White people, I’m going to give it to you straight now. At every gathering about race I’ve been to, there are always white individuals standing up to tell about their adopted black son, their daughter’s children with her new black husband, the black woman he dated for years in his twenties and almost married, the black neighbors who come to their house and have dinner “just like any other people….” You get the picture. What you don’t see are the black people (and really clued-in whites) in the back of the room rolling their eyes, or politely resisting the desire to do so. We hear white people tell their story of some racially effected encounter they’ve had, some incident that is as commonplace for blacks as rain in April, like they’re Columbus discovering the Bahamian archipelago. We’re left thinking “…….and?”
And what? What did you learn from that experience that you can now bring back to the discussion of race that can help everyone listening see something new too? (Emphasis on new.) What generality did you learn that can help blacks who are listening learn something we didn’t understand before about whites? What did you learn about yourself that blacks can take with us and use as an example when we’re talking with others about race? What did you learn about black people that you didn’t know before and how has that lesson changed how you interact with non-white people? What did you glean from that encounter that you can bring toward aiding in the challenges of disenfranchised people? What useful information are you trying to convey to the other whites in the room, beyond listing the bona fides that have earned your thoughts more gravitas than theirs?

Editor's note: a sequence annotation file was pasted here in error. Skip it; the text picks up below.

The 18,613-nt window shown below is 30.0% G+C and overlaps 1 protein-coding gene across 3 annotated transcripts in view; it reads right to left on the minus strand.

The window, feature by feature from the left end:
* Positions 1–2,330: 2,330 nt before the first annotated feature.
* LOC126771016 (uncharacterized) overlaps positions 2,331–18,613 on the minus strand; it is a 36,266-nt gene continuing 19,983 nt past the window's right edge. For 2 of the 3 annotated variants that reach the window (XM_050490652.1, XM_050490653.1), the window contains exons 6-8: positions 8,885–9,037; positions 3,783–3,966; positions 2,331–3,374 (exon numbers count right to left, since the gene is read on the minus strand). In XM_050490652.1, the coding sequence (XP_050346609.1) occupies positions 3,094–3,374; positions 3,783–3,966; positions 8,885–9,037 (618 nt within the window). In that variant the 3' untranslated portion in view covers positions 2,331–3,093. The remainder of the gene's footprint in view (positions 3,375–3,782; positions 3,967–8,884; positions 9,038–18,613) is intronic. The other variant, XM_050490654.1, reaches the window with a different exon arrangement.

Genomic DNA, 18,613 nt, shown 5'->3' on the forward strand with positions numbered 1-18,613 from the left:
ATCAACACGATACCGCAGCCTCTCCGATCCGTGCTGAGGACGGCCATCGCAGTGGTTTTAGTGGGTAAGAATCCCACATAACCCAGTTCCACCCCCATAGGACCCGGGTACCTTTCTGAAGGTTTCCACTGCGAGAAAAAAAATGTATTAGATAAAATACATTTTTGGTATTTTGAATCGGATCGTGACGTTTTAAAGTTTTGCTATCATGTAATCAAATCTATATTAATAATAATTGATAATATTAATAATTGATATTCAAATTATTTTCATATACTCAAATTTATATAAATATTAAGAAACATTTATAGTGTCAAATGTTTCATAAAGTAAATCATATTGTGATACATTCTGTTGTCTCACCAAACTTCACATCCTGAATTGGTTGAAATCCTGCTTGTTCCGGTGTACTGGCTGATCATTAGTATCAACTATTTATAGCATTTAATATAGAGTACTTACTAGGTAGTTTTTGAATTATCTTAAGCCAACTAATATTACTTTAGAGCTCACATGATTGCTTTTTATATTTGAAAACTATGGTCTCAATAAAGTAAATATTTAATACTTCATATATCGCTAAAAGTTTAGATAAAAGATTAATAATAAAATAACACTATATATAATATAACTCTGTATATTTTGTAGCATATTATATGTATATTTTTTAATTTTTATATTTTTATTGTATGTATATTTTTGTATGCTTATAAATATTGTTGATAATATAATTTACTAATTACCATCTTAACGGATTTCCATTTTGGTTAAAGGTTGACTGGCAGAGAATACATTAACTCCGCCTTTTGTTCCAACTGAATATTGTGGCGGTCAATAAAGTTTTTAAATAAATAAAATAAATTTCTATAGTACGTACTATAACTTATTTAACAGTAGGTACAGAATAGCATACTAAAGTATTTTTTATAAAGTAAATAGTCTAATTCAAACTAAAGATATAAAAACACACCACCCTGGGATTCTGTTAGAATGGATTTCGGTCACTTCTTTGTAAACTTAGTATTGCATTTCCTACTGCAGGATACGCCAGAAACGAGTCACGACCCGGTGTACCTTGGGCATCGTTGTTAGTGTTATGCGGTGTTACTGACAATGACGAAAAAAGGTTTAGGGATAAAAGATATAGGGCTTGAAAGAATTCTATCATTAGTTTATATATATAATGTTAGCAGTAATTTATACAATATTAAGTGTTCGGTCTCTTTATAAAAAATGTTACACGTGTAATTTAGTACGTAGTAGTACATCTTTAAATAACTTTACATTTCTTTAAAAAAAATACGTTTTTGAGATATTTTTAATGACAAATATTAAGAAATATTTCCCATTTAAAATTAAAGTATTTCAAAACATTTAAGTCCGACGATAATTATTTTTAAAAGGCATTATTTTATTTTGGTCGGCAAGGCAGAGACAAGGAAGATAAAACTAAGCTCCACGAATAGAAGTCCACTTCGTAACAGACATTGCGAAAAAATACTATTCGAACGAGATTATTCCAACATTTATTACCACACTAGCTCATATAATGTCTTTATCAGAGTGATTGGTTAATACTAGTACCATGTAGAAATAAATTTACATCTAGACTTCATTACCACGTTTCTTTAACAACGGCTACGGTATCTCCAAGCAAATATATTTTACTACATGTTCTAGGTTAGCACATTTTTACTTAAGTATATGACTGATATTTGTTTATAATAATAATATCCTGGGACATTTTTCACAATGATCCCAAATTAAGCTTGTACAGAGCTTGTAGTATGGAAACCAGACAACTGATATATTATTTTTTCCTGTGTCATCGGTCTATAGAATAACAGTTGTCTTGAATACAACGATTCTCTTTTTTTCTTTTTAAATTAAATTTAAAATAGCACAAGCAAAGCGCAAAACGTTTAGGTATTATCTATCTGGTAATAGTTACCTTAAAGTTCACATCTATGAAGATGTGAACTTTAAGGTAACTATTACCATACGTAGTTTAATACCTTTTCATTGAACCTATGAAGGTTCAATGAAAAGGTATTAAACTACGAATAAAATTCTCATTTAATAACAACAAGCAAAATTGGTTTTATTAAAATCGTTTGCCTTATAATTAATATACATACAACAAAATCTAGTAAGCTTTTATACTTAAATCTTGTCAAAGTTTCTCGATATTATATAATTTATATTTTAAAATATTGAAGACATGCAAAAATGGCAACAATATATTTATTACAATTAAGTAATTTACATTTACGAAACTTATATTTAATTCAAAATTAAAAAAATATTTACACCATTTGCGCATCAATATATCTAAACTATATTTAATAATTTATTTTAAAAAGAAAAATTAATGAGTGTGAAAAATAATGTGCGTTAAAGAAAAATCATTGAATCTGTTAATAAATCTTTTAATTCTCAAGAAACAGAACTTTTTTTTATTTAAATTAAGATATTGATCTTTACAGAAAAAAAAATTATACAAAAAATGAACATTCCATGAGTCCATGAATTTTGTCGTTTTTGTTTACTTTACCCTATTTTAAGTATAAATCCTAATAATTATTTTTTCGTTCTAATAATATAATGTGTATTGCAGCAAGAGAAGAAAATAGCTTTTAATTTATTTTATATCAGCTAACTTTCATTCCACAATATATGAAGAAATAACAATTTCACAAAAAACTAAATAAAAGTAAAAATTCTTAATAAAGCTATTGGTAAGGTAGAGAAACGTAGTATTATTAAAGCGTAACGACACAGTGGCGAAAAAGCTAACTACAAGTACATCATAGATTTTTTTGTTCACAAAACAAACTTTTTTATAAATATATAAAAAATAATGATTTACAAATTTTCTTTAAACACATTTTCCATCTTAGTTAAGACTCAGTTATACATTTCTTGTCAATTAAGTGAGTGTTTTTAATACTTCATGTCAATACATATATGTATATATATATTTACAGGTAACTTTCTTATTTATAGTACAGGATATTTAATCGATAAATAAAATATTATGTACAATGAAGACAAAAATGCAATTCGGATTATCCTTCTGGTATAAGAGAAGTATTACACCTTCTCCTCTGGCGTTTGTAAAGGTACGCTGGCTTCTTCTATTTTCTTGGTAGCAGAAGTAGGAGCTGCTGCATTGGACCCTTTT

So you have an adopted black son. Great. When you’re telling me about that, I’m looking to hear what you understand differently now as a result of being that child’s mother that can help all black people. That can help all people.
Scenario #1) A black coworker is lamenting how her nephew got snatched up in a wide net stop-and-frisk scenario on the way home from a rap concert Friday night. He’s still in a cell downtown because the family can’t afford bail. White Woman adds to the conversation “you know, my adopted black son was at that concert too. When he got home safe and sound and told me about what happened to a lot of other black kids, I was so worried. So, yeah, I understand.”
Uh, no. All White Woman did was shift the focus to herself to no helpful end, and steal a minute and a half of everyone’s time and energy needed to imagine a real solution to the problem at hand.
Scenario #2) A black coworker is lamenting how her nephew got snatched up in a wide net stop-and-frisk scenario on the way home from a rap concert Friday night. White Woman adds to the conversation “you know, we’ve adopted a black son and he was at that concert too. When I heard on the 11:00 news about the wide sweep arrests police were doing, I sat on pins and needles until my son walked into that front door safely. It occurred to me that when I was raising my first boy, I never had to worry like that. The only variable was race. No mother, black or white, should ever have to feel that kind of terror, and I realized I can’t sit on the sidelines anymore. What can I do to help?”
You see the difference?
No one cares how much you know until they know how much you care.